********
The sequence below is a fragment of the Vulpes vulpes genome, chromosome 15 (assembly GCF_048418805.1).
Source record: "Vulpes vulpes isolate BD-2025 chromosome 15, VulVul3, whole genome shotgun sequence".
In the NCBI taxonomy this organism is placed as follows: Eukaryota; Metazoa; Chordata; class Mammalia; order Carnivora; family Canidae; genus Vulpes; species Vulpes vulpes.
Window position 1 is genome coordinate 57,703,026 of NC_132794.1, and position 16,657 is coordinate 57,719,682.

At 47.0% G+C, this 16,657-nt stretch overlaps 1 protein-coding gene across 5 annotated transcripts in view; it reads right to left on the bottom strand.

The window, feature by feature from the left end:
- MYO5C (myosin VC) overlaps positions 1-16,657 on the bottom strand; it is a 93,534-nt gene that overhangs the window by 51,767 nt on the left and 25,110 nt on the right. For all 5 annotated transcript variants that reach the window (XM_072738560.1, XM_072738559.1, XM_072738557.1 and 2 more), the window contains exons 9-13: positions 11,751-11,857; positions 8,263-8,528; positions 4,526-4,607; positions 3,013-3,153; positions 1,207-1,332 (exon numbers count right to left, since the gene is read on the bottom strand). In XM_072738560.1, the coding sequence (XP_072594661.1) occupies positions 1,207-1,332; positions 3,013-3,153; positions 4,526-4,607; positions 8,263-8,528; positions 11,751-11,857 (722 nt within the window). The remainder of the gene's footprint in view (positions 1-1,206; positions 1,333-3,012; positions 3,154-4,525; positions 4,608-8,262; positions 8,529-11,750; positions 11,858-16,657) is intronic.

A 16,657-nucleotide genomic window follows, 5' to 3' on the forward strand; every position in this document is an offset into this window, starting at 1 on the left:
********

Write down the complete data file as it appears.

The sequence below is a fragment of the Vulpes vulpes genome, chromosome 15 (assembly GCF_048418805.1).
Source record: "Vulpes vulpes isolate BD-2025 chromosome 15, VulVul3, whole genome shotgun sequence".
In the NCBI taxonomy this organism is placed as follows: Eukaryota; Metazoa; Chordata; class Mammalia; order Carnivora; family Canidae; genus Vulpes; species Vulpes vulpes.
Window position 1 is genome coordinate 57,703,026 of NC_132794.1, and position 16,657 is coordinate 57,719,682.

At 47.0% G+C, this 16,657-nt stretch overlaps 1 protein-coding gene across 5 annotated transcripts in view; it reads right to left on the bottom strand.

The window, feature by feature from the left end:
- MYO5C (myosin VC) overlaps positions 1-16,657 on the bottom strand; it is a 93,534-nt gene that overhangs the window by 51,767 nt on the left and 25,110 nt on the right. For all 5 annotated transcript variants that reach the window (XM_072738560.1, XM_072738559.1, XM_072738557.1 and 2 more), the window contains exons 9-13: positions 11,751-11,857; positions 8,263-8,528; positions 4,526-4,607; positions 3,013-3,153; positions 1,207-1,332 (exon numbers count right to left, since the gene is read on the bottom strand). In XM_072738560.1, the coding sequence (XP_072594661.1) occupies positions 1,207-1,332; positions 3,013-3,153; positions 4,526-4,607; positions 8,263-8,528; positions 11,751-11,857 (722 nt within the window). The remainder of the gene's footprint in view (positions 1-1,206; positions 1,333-3,012; positions 3,154-4,525; positions 4,608-8,262; positions 8,529-11,750; positions 11,858-16,657) is intronic.

A 16,657-nucleotide genomic window follows, 5' to 3' on the forward strand; every position in this document is an offset into this window, starting at 1 on the left: